I end with a set of questions left to me by these three visitations.
My sense of a duty of remembrance and channeling dead, forgotten, and erased (in academic and social spaces) is in part due to my positionality as a white passing person of mixed racial descent. I see it as my duty to the counter collective forgetfulness spaces that often passes for authoritative knowledge and history. But it is no easy matter to be a good host to ghosts. What does it mean to host well? What is the role of agency, will, and identity in claiming and being claimed by the past and the dead? I’m thinking particularly of how to haunt and to host – about forms of ancestral, genealogical, collective and personal memory and the interwoven and difficult obligations and responsibilities this affords. What is or should be the relation between one’s identity, or positionality, and the production of knowledge with and for the dead? Said otherwise, what is the relation between “visitation rites,” on the one hand, and “visitation rights,” on the other?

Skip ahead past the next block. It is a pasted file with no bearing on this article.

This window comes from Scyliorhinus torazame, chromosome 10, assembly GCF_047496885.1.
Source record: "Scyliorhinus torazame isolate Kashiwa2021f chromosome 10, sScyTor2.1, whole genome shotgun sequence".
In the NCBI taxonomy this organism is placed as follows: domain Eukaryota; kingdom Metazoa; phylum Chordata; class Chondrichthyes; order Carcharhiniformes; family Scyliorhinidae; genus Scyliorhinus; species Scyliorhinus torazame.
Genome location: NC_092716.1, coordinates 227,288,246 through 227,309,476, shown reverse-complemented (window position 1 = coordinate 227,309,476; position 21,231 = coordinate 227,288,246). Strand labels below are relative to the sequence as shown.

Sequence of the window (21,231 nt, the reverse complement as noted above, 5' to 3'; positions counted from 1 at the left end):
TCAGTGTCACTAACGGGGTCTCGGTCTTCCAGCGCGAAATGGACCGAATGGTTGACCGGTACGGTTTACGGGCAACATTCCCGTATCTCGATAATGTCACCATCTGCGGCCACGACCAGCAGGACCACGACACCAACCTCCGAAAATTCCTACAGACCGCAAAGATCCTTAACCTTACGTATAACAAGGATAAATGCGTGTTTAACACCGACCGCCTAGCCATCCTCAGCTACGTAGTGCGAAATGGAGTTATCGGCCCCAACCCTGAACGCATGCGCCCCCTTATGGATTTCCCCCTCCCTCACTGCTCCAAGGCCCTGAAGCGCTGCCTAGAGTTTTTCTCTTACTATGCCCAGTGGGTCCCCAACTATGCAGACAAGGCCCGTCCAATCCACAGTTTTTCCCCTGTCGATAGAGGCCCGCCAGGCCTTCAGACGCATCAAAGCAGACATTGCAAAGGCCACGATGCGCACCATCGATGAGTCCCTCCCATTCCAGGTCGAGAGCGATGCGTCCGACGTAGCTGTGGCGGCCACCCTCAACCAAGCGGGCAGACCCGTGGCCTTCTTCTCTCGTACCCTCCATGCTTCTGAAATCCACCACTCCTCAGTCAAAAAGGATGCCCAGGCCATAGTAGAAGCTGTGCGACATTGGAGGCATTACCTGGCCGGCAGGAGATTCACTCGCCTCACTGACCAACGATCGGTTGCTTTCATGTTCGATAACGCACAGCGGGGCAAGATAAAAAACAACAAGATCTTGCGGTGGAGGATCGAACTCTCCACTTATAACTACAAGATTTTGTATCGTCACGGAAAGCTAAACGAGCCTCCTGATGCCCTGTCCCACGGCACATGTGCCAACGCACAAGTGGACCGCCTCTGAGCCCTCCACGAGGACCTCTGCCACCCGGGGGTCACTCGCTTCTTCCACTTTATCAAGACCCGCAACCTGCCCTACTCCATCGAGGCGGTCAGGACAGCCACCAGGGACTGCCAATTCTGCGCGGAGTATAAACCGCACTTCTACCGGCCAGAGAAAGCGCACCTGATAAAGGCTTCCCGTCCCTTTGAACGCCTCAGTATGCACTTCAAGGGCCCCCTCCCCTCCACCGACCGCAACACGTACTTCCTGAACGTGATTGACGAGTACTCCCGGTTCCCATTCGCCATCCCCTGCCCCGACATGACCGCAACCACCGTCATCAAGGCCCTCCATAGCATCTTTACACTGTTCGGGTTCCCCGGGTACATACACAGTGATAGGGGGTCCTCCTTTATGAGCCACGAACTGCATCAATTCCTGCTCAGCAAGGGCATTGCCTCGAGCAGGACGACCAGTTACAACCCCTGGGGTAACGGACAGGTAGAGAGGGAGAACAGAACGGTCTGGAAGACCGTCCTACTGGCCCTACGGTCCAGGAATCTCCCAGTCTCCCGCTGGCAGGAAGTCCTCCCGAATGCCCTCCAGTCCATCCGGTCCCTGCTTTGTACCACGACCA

I take the distinction and play on visitation rites/rights from Eve Tuck’s collaborative work on haunting.
What does it mean to remember the dead who are not “yours”? And if, the opposite of dispossession is not possession, then what does the “yours” mean in this context?
In particular, Alexander pushes me to ask: How can one (as thinker, writer, teacher) respond to the call to remember and resurrect forgotten and erased counter-histories in a way that does not “preserve” trauma and cultures in “amber” while profiting off of them and disciplining them? To avoid preserving them “while ignoring the psychic, material, and spiritual costs of being put on display?” (121). What institutional or collective forms and structures would be necessary to facilitate and support the work of haunting, exorcising, visitation rights, and interrogations of the “rights” to this (work which, it seems, might be crucial for transnational-decolonial-intersectional-radical-queer feminisms)? What does it mean to be responsible for and to the ghosts of the institutions that we voluntarily and involuntarily inherit? And finally, what would a gender and sexualities studies institute look like that provides the conditions for such questions to be explored rigorously and carefully?
Romy Opperman is a postdoctoral fellow in philosophy, NSSR. Her work bridges the fields of Africana, decolonial, environmental, and continental philosophy. In Spring 21 she will teach a graduate seminar on Black Feminist Thought.